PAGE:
Us by Richard Mason

The force of nature that screws up lives
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The Independent Culture

Only two books in my life have made me cry. The first, A Begonia for Miss Applebaum by Paul Zindel, was read when I was a young teen, so was probably a bit hormonal anyway; but the second is Us, Richard Mason's devastatingly tragic, funny and utterly gripping second novel.

Only two books in my life have made me cry. The first, A Begonia for Miss Applebaum by Paul Zindel, was read when I was a young teen, so was probably a bit hormonal anyway; but the second is Us, Richard Mason's devastatingly tragic, funny and utterly gripping second novel.

The book, essentially, is all about Maggie: Julian's sister, Jake's girlfriend, and Adrienne's best friend. It's a powerful story of how one person can screw up the lives of everyone around them without ever meaning to. You gather early on that the trio each lead outwardly happy, but actually pitifully miserable lives following Maggie's death. Mason then switches the story to the group's time at Oxford years before, gradually revealing how Maggie's control over them all results in her eventual demise.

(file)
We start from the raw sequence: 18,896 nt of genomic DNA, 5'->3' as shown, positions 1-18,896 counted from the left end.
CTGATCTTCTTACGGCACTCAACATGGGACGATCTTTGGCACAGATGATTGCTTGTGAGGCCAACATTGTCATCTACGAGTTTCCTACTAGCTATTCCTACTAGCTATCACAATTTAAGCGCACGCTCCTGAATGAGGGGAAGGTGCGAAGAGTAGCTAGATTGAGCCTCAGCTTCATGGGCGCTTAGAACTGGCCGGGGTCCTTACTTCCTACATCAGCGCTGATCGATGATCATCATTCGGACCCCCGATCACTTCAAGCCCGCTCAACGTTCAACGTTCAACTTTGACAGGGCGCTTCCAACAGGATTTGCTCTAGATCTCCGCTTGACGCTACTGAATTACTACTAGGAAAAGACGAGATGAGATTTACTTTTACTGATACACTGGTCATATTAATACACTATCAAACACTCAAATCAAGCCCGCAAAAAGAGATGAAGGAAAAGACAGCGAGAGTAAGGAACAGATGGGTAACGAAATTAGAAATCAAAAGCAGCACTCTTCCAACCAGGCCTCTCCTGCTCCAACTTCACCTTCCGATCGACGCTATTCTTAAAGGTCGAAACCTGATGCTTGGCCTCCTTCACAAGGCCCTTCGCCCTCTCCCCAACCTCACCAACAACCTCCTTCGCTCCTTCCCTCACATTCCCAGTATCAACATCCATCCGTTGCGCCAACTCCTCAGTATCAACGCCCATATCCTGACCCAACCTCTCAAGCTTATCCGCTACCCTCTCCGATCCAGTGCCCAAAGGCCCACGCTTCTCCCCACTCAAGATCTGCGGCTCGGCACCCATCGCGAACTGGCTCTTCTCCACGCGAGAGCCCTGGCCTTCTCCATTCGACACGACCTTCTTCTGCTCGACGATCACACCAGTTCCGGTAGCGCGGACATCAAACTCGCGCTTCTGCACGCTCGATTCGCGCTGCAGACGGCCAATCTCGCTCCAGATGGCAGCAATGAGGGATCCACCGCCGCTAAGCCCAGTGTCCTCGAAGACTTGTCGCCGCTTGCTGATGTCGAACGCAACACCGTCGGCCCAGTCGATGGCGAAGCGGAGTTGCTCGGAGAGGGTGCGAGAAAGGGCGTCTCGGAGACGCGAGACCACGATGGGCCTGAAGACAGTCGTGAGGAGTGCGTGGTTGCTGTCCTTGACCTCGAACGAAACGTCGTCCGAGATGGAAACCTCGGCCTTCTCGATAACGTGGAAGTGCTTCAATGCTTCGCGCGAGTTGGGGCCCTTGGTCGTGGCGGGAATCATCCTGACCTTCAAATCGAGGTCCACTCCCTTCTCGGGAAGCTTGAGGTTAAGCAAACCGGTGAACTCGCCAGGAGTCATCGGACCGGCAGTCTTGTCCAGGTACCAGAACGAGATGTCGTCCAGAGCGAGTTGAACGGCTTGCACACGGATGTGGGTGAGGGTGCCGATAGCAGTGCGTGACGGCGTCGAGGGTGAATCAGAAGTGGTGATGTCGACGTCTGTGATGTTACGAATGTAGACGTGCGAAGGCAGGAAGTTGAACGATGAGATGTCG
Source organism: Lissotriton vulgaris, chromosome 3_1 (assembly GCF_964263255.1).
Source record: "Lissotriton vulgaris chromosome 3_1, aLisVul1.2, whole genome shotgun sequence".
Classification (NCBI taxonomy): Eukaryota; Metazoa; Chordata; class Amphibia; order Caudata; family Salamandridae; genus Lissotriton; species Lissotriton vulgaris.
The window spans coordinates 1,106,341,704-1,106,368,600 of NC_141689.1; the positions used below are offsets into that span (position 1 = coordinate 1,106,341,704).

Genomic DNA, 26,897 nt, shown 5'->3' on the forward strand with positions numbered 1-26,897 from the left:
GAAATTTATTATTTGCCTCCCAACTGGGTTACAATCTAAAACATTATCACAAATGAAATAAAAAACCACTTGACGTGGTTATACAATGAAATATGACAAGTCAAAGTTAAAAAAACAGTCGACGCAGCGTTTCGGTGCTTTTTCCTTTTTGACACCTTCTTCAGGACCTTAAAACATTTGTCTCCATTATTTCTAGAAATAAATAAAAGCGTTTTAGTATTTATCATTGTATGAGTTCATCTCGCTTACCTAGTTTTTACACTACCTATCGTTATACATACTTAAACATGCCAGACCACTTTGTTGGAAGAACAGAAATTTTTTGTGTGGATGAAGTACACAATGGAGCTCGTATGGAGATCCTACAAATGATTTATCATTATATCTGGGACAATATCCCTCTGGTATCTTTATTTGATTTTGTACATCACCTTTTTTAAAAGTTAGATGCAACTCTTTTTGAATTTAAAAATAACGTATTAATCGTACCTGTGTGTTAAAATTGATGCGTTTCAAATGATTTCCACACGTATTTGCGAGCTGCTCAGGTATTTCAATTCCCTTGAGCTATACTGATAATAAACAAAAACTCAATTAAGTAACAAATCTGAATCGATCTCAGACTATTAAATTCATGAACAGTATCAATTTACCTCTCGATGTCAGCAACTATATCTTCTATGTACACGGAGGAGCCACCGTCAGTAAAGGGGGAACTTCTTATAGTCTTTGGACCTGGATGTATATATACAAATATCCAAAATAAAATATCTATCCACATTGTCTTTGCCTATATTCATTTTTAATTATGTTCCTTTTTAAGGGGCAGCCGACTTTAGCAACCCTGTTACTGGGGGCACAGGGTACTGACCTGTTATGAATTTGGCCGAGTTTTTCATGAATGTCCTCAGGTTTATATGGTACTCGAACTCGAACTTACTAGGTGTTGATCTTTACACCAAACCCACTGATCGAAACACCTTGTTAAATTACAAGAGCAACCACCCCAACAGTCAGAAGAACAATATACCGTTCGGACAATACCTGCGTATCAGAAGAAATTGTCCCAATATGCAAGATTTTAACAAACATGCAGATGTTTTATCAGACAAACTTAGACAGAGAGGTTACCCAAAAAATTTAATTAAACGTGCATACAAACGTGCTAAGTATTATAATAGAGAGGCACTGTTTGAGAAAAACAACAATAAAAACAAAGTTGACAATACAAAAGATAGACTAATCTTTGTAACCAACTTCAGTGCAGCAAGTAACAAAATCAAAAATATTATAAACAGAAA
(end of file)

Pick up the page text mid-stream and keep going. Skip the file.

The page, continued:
Each chapter is narrated by a different character (sometimes two or three), and as the same event is often addressed by more than one person you have that tremendous sense of tragic misunderstandings and misread emotional signals. Maggie, however, never plays narrator. She is such a force of nature that Mason merely gives you others' interpretations of her actions, which provides a fascinating insight into the spell she casts over people and the role she plays in their lives, be it lover, bully or hero.

I strongly recommend Us. The characters are pitiful creatures at times, resigning themselves to unhappy and arguably martyrish lives, but it's the strength of Mason's characterisation that keeps you gripped to their pain.

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